The first movie for children in 23 years of independence of Ukraine has hit the big screens
The first children's movie in 23 years of Ukraine's existence in separation from the Soviet Union was released for showing in movie theaters. The film, ordered by the state, tells a story of a strongman from Zakarpatye Ivan Sila.
A real circus artist, the strongest man in the world as of 1928, Ivan Fritsak became a prototype of the main character of the movie, starring the artist of Simferopol State Circus Dmitry Khaladji.
According to the scriptwriter and director of the movie, Ukrainian artist and showman Viktor Andrienko, the main role in the movie based on the book of Alexander Gavrosh Incredible Adventures of Ivan Sila initially was planned to be given to another Ukrainian strongman – Vasily Virastiuk; however, when it appeared that the main character Ivan Fritsak and Dmitry Khaladji looked alike, the authors of the movie had no doubts that they found the right actor.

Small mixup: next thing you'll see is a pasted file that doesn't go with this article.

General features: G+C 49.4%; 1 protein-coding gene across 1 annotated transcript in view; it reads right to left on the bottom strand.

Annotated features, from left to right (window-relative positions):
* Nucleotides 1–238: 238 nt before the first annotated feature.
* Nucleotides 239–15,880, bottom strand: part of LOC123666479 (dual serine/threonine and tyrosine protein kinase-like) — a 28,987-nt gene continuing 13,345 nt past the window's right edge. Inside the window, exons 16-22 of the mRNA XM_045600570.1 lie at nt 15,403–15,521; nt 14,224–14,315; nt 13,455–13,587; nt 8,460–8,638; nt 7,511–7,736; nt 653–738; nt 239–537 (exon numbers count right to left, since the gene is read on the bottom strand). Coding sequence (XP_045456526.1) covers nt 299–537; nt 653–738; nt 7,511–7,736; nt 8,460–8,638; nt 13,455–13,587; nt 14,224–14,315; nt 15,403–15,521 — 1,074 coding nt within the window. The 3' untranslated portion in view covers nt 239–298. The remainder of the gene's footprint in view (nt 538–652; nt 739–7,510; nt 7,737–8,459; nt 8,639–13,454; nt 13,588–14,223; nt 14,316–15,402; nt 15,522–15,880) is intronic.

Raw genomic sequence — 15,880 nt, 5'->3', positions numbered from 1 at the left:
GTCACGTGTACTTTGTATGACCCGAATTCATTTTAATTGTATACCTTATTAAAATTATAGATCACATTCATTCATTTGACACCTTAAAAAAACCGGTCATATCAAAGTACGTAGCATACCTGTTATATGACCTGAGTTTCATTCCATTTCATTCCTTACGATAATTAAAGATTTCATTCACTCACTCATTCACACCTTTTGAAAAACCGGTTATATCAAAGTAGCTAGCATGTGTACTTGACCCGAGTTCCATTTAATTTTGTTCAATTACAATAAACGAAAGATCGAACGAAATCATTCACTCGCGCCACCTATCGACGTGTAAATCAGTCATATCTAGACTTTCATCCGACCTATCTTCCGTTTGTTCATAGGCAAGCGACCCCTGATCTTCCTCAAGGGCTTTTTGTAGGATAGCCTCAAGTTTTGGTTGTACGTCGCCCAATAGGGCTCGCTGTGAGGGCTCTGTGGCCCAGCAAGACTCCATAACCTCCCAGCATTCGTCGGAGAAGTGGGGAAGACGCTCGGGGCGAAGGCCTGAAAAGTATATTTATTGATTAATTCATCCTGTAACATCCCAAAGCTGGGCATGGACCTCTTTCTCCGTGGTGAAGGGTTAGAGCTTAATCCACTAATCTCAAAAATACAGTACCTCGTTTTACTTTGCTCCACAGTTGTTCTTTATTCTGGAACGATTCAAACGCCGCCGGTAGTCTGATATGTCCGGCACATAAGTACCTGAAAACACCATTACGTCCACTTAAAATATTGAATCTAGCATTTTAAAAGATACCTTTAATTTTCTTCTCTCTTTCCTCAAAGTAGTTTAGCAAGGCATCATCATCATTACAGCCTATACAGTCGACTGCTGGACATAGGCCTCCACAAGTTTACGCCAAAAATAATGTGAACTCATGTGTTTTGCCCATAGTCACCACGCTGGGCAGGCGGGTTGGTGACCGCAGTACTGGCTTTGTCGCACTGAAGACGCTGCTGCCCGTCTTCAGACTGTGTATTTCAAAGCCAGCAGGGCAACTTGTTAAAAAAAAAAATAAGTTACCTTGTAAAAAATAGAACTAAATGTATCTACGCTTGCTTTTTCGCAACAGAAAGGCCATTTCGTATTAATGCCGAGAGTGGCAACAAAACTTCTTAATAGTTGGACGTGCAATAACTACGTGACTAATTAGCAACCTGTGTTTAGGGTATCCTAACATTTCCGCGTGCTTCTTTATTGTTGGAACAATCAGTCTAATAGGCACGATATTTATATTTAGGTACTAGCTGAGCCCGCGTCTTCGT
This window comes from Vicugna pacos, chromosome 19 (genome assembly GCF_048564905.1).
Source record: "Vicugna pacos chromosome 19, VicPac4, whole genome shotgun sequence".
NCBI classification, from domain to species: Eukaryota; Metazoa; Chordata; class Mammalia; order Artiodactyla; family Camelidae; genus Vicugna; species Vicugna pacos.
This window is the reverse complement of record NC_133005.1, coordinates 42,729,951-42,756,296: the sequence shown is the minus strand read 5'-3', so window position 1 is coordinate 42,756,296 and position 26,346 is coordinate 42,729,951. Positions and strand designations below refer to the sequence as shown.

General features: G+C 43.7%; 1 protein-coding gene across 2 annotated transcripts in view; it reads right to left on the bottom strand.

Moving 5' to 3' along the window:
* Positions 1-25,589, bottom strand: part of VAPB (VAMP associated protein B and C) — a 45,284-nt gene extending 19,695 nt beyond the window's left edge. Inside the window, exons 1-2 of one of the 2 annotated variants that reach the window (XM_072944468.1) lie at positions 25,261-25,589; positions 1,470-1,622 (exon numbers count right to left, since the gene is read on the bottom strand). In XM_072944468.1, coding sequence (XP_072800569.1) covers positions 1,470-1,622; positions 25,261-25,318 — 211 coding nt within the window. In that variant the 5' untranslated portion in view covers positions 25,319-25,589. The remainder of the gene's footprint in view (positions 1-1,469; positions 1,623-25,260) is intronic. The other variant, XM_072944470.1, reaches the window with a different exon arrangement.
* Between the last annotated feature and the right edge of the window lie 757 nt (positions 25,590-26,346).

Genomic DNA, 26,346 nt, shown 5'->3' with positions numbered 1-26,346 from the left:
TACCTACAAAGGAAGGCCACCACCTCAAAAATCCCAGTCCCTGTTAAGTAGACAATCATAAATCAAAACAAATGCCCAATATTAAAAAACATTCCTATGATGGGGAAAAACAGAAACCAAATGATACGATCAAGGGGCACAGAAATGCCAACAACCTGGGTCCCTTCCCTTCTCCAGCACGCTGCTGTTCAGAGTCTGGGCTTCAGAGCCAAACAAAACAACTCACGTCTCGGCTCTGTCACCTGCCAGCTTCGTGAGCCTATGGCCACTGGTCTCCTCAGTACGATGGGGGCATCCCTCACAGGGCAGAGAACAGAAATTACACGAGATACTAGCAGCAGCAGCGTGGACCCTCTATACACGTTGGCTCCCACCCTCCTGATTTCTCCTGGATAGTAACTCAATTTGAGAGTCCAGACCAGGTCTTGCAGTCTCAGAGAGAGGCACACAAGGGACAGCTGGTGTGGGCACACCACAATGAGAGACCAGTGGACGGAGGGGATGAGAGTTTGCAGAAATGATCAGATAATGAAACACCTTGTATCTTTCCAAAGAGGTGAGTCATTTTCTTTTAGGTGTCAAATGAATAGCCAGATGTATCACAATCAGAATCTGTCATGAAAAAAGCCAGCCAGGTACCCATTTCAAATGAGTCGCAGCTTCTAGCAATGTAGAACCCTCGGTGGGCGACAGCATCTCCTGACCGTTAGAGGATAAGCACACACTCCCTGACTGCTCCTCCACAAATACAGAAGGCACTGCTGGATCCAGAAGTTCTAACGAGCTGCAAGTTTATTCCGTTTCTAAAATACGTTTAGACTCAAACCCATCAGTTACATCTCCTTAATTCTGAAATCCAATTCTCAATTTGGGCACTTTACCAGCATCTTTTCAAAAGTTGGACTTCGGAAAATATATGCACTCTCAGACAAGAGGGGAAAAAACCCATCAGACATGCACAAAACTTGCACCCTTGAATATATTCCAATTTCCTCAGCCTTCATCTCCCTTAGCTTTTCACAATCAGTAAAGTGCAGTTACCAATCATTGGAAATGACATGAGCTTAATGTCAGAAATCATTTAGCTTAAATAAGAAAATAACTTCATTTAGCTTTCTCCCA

"Moreover, Khaladji is a circus artist and he also performs those stunts which he does in the movie in his regular life," said Andrienko.
"My great grandfather was a circus athlete. He did a number of wrestling the bear for the emperor Nicolas the Second, for what the tsar presented him with one hundred ruble bill. So my strength goes from the genes. I tried to embody the features of many strongmen in my character, so my image is a collective one, assembled form the features of Ivan Poddubny, Ivan Zaikin, Ivan Shemyakin and Ivan Fritsak," said Dmitry Khaladji.
Besides Khaladji and Virastiuk other professional athletes were in the movie; since the scenario was written for particular people many actors, who are friends of Andrienko – Olga Sumskaya, Igor Pismenny, Bogdan Beniuk, Evgeny Paperny and others – were in the movie.
The State Cinema of Ukraine fully financed the creation of the movie. In total 16 million hryvnas were spent on the movie, which was prepared for 1.5 years, while actual filming took 45 days in the native village of Fritsak in Czech Republic and in Kiev.
"None of the oligarchs, who work in sports, gave us any money for the promo. I was asking and writing that the film would help us to set the sport back to its feet, but nobody was interested. We travel around the country at own expense. All of this is done only to attract the spectators back to the cinema. I made a movie for Ukraine, but not to make money," said Andrienko.